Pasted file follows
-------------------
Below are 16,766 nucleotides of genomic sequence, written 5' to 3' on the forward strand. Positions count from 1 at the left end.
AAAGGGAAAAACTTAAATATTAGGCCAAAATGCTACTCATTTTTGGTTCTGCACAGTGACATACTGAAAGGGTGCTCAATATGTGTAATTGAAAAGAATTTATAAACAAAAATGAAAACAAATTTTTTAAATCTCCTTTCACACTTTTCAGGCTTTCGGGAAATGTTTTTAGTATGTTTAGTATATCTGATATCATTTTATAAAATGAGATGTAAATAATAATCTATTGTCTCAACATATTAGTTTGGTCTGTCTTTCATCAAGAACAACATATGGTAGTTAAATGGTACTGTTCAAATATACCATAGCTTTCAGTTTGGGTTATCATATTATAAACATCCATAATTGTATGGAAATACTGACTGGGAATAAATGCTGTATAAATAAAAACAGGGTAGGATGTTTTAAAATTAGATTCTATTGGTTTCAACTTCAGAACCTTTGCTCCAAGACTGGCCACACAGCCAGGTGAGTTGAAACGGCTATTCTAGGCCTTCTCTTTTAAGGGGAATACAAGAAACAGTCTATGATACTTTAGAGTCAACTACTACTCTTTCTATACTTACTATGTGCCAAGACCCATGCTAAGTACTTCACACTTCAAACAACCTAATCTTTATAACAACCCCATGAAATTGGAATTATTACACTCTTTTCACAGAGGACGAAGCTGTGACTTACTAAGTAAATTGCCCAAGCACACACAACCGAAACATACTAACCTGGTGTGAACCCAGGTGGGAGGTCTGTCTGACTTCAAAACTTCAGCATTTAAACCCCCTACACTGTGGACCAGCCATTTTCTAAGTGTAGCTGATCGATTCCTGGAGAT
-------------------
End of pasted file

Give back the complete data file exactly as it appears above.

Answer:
Below are 16,766 nucleotides of genomic sequence, written 5' to 3' on the forward strand. Positions count from 1 at the left end.
AAAGGGAAAAACTTAAATATTAGGCCAAAATGCTACTCATTTTTGGTTCTGCACAGTGACATACTGAAAGGGTGCTCAATATGTGTAATTGAAAAGAATTTATAAACAAAAATGAAAACAAATTTTTTAAATCTCCTTTCACACTTTTCAGGCTTTCGGGAAATGTTTTTAGTATGTTTAGTATATCTGATATCATTTTATAAAATGAGATGTAAATAATAATCTATTGTCTCAACATATTAGTTTGGTCTGTCTTTCATCAAGAACAACATATGGTAGTTAAATGGTACTGTTCAAATATACCATAGCTTTCAGTTTGGGTTATCATATTATAAACATCCATAATTGTATGGAAATACTGACTGGGAATAAATGCTGTATAAATAAAAACAGGGTAGGATGTTTTAAAATTAGATTCTATTGGTTTCAACTTCAGAACCTTTGCTCCAAGACTGGCCACACAGCCAGGTGAGTTGAAACGGCTATTCTAGGCCTTCTCTTTTAAGGGGAATACAAGAAACAGTCTATGATACTTTAGAGTCAACTACTACTCTTTCTATACTTACTATGTGCCAAGACCCATGCTAAGTACTTCACACTTCAAACAACCTAATCTTTATAACAACCCCATGAAATTGGAATTATTACACTCTTTTCACAGAGGACGAAGCTGTGACTTACTAAGTAAATTGCCCAAGCACACACAACCGAAACATACTAACCTGGTGTGAACCCAGGTGGGAGGTCTGTCTGACTTCAAAACTTCAGCATTTAAACCCCCTACACTGTGGACCAGCCATTTTCTAAGTGTAGCTGATCGATTCCTGGAGAT